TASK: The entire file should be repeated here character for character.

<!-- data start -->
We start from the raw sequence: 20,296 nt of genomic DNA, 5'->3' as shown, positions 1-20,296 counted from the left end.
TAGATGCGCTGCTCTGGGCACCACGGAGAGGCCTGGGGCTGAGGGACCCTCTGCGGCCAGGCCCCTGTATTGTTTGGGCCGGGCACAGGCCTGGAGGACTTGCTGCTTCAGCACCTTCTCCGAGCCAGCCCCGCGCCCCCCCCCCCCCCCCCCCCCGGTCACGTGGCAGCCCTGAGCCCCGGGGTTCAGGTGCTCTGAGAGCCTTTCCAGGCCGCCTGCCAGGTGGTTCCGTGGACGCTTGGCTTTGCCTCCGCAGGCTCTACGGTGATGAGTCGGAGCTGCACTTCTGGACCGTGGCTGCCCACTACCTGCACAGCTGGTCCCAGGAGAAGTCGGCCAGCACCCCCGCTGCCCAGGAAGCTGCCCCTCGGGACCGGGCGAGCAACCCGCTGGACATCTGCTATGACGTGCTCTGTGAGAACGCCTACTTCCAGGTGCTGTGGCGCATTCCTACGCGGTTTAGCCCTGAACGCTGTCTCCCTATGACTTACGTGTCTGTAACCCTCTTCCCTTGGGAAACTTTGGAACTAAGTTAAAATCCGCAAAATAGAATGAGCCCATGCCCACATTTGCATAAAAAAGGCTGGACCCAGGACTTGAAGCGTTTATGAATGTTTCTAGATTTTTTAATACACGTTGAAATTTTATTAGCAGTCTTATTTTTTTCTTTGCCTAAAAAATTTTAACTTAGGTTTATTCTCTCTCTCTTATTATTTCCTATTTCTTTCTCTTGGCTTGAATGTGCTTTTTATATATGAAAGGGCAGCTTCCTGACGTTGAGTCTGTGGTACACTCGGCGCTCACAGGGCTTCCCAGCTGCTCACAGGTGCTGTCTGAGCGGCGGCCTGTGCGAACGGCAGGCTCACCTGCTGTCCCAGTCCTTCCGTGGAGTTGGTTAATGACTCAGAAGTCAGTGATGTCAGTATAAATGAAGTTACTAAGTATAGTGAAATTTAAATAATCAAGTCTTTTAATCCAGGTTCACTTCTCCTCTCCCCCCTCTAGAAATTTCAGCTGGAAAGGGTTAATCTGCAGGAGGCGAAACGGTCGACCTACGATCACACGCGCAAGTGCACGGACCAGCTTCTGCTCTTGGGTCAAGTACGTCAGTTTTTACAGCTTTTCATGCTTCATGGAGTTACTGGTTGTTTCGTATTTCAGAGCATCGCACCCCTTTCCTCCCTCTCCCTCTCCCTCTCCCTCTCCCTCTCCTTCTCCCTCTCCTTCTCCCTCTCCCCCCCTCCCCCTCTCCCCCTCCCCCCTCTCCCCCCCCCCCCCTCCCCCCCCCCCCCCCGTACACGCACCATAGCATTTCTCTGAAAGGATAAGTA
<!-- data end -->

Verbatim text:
We start from the raw sequence: 20,296 nt of genomic DNA, 5'->3' as shown, positions 1-20,296 counted from the left end.
TAGATGCGCTGCTCTGGGCACCACGGAGAGGCCTGGGGCTGAGGGACCCTCTGCGGCCAGGCCCCTGTATTGTTTGGGCCGGGCACAGGCCTGGAGGACTTGCTGCTTCAGCACCTTCTCCGAGCCAGCCCCGCGCCCCCCCCCCCCCCCCCCCCCGGTCACGTGGCAGCCCTGAGCCCCGGGGTTCAGGTGCTCTGAGAGCCTTTCCAGGCCGCCTGCCAGGTGGTTCCGTGGACGCTTGGCTTTGCCTCCGCAGGCTCTACGGTGATGAGTCGGAGCTGCACTTCTGGACCGTGGCTGCCCACTACCTGCACAGCTGGTCCCAGGAGAAGTCGGCCAGCACCCCCGCTGCCCAGGAAGCTGCCCCTCGGGACCGGGCGAGCAACCCGCTGGACATCTGCTATGACGTGCTCTGTGAGAACGCCTACTTCCAGGTGCTGTGGCGCATTCCTACGCGGTTTAGCCCTGAACGCTGTCTCCCTATGACTTACGTGTCTGTAACCCTCTTCCCTTGGGAAACTTTGGAACTAAGTTAAAATCCGCAAAATAGAATGAGCCCATGCCCACATTTGCATAAAAAAGGCTGGACCCAGGACTTGAAGCGTTTATGAATGTTTCTAGATTTTTTAATACACGTTGAAATTTTATTAGCAGTCTTATTTTTTTCTTTGCCTAAAAAATTTTAACTTAGGTTTATTCTCTCTCTCTTATTATTTCCTATTTCTTTCTCTTGGCTTGAATGTGCTTTTTATATATGAAAGGGCAGCTTCCTGACGTTGAGTCTGTGGTACACTCGGCGCTCACAGGGCTTCCCAGCTGCTCACAGGTGCTGTCTGAGCGGCGGCCTGTGCGAACGGCAGGCTCACCTGCTGTCCCAGTCCTTCCGTGGAGTTGGTTAATGACTCAGAAGTCAGTGATGTCAGTATAAATGAAGTTACTAAGTATAGTGAAATTTAAATAATCAAGTCTTTTAATCCAGGTTCACTTCTCCTCTCCCCCCTCTAGAAATTTCAGCTGGAAAGGGTTAATCTGCAGGAGGCGAAACGGTCGACCTACGATCACACGCGCAAGTGCACGGACCAGCTTCTGCTCTTGGGTCAAGTACGTCAGTTTTTACAGCTTTTCATGCTTCATGGAGTTACTGGTTGTTTCGTATTTCAGAGCATCGCACCCCTTTCCTCCCTCTCCCTCTCCCTCTCCCTCTCCCTCTCCTTCTCCCTCTCCTTCTCCCTCTCCCCCCCTCCCCCTCTCCCCCTCCCCCCTCTCCCCCCCCCCCCCTCCCCCCCCCCCCCCCGTACACGCACCATAGCATTTCTCTGAAAGGATAAGTA